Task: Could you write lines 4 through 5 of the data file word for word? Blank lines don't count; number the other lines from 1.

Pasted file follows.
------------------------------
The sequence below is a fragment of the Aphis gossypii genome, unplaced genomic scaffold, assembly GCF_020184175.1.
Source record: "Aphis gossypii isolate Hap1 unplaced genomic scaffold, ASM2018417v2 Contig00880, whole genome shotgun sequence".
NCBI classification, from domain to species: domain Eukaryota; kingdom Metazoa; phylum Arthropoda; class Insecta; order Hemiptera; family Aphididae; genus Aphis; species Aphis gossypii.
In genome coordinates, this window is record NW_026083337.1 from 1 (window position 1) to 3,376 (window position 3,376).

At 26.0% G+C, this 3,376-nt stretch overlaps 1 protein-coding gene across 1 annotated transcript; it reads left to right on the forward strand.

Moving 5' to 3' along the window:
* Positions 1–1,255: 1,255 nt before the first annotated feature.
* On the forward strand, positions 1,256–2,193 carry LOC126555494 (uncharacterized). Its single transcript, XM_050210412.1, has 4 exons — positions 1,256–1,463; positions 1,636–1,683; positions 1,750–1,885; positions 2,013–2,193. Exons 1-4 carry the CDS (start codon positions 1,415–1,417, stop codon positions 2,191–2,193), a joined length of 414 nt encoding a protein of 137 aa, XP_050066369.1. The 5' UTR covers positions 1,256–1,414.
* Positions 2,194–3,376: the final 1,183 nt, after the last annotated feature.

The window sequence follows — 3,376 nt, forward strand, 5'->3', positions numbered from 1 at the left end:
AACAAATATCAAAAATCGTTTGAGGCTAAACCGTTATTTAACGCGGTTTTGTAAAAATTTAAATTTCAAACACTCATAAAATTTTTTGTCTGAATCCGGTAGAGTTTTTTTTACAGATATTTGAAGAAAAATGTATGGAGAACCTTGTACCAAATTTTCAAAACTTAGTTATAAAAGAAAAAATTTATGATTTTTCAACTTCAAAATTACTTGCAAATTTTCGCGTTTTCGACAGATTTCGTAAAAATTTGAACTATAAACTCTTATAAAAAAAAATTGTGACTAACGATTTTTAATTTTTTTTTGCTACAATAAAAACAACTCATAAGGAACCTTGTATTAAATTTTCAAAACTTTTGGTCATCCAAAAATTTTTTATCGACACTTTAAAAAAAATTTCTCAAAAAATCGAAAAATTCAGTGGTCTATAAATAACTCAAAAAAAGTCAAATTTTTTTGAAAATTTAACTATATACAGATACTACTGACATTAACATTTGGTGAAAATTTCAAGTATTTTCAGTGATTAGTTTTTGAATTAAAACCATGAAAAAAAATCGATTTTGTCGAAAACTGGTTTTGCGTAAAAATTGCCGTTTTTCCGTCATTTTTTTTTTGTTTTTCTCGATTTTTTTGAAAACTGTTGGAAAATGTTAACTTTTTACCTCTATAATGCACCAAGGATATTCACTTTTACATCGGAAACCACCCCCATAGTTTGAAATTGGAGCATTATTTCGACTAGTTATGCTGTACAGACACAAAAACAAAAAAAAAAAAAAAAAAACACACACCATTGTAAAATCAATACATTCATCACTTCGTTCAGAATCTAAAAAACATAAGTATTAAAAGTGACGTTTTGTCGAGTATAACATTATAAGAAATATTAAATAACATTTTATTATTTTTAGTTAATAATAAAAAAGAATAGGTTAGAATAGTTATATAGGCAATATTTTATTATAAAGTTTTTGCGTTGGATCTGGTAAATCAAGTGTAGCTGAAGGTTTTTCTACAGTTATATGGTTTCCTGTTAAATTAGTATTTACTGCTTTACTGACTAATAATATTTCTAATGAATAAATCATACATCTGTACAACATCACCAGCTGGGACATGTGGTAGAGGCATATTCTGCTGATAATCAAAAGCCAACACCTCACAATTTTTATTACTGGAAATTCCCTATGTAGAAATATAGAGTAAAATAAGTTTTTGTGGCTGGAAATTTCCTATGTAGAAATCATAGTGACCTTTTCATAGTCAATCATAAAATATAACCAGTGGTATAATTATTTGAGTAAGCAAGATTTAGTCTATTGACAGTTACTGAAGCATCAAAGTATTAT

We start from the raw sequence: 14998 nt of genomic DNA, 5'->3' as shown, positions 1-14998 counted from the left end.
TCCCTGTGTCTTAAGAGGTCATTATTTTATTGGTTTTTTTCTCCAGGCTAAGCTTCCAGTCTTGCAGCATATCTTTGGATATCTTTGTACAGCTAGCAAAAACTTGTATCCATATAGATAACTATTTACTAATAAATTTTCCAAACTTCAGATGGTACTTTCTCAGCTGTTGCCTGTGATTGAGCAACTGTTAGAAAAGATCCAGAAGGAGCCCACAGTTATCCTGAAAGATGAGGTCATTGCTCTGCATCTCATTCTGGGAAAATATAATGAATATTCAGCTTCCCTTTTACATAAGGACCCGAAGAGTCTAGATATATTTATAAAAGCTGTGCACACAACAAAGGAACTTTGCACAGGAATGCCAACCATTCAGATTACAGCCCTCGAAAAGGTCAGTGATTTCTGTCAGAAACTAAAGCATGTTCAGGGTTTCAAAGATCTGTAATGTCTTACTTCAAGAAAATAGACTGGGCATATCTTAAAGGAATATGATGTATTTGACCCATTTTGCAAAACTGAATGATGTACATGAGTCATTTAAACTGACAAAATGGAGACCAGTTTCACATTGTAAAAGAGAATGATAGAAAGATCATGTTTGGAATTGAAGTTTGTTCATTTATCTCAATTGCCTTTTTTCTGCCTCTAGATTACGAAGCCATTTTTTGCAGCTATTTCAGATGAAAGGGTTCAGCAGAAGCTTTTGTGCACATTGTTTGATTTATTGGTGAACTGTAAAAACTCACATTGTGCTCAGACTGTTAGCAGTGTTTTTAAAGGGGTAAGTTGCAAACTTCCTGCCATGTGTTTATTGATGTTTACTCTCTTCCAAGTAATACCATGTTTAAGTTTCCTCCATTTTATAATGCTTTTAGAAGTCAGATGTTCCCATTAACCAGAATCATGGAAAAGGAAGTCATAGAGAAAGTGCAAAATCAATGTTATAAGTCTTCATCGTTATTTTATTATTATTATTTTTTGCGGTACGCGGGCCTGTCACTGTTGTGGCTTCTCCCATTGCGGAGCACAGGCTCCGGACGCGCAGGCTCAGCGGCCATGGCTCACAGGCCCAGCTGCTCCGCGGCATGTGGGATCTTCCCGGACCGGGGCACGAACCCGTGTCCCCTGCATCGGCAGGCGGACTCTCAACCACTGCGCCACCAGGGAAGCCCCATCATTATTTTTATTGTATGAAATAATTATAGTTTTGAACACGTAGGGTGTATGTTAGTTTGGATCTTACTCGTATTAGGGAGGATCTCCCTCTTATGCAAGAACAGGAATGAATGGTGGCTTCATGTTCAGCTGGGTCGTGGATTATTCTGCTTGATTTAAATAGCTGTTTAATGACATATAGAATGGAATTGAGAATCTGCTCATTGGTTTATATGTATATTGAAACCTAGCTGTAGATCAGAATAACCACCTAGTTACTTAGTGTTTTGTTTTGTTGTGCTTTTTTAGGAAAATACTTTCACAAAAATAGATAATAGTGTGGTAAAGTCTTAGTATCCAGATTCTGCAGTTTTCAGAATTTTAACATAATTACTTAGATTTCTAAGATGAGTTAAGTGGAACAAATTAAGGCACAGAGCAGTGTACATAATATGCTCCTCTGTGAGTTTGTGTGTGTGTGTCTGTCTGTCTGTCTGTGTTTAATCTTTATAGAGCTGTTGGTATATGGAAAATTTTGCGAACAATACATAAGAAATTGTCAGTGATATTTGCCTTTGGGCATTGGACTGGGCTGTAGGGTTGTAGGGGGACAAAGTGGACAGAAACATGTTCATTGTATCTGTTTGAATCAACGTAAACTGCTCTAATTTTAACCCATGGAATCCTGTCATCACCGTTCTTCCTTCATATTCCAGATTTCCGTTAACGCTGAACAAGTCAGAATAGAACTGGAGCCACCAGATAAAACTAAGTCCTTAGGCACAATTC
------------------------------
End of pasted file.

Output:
In genome coordinates, this window is record NW_026083337.1 from 1 (window position 1) to 3,376 (window position 3,376).

At 26.0% G+C, this 3,376-nt stretch overlaps 1 protein-coding gene across 1 annotated transcript; it reads left to right on the forward strand.